If I do not make it clear that in order to reconcile me to the Father that Jesus fulfilled the law as my substitute in life and that in death he endured the justice my sin deserves, I have not preached the gospel.
I may have delivered a message that said a lot of true things that were relevant and practical for daily living. I may have used the word gospel and mentioned Jesus multiple times. But if I have not articulated the subsitutionary atonement of Jesus by tying and tethering the message to the cross, my sermon is not genuinely gospel-centered.
With substitution as the center of the gospel, we then are able to discuss everything else as a spoke on the wheel. The Kingdom of God, the design for marriage, parenting by grace, justice, and compassion, integrity in the workplace, global missions, personal identity, worship, etc.
6. A sermon is gospel-centered when it motivates change as an implication of abiding in Jesus as one’s perfect righteousness.
If point five dealt with justification as reconciliation through substitution, sanctification emphasizes transformation through reconciliation.
Do you see how reconciliation and transformation are inseparably connected?
Commenting on Colossians 2:6, the ESV Gospel Transformation Bible says,
“In the same ways that we received Christ — through faith, by grace — we move forward…The gospel [union with Christ] is for sanctification, not only justification; not only for conversion, but for growth.”
In his classic, True Spirituality, Francis Schaeffer wrote,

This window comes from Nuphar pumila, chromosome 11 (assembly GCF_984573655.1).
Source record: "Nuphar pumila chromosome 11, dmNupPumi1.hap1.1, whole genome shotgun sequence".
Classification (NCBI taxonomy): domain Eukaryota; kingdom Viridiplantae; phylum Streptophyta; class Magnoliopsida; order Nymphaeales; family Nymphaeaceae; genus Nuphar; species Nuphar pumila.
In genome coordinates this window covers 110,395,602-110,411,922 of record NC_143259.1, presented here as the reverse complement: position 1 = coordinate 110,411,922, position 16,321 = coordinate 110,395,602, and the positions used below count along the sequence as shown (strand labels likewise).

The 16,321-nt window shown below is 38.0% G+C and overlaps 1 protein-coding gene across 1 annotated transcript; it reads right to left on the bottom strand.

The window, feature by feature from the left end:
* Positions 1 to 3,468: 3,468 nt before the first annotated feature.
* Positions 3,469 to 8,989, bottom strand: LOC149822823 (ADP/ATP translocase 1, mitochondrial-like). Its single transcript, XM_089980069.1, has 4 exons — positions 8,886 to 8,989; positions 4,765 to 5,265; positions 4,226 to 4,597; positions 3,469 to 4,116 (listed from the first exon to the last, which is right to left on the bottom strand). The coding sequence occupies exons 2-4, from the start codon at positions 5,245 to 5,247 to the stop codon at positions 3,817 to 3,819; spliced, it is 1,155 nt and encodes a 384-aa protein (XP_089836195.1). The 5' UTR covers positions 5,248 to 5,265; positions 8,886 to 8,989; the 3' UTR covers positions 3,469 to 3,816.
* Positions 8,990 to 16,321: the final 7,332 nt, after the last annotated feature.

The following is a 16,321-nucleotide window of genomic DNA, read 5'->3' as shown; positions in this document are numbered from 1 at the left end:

“I became a Christian once for all upon the basis of the finished work of Christ through faith. That is justification. The Christian life, sanctification, operates on the same basis, but moment by moment. There is the same basis (Christ’s work) and the same instrument (faith); the only difference is that one is once-for-all and the other is moment by moment…”
Of course, the ESV Gospel Transformation Bible and Francis Schaeffer are merely echoing the dynamic of spiritual change that Jesus describes in John 15:4–5, where the Savior reveals in a word picture how sanctification works, and why faith in our union with Christ is the means for change.
What Jesus is saying is that spiritual transformation takes place from the inside out. In other words, as I abide by faith in Jesus as my perfect righteousness, the sap of the Holy Spirit (so to speak) flows from the Vine and into the branch at the point of the faith union between the believer and the Savior.
This is how the believer is filled with the Spirit. And when filled with the Spirit, I begin to have new motives and desires, along with a new ability to fulfill the longings of my new desires, which are no longer desires fueled by the flesh, but by the Spirit.
For this dynamic to be facilitated in preaching, not only must justification be tied to the cross, but so must the specifics of sanctification, because just as reconciliation with God comes through substitution, transformation by God is the fruit of reconciliation as we continue to abide by faith in Jesus as our perfect righteousness.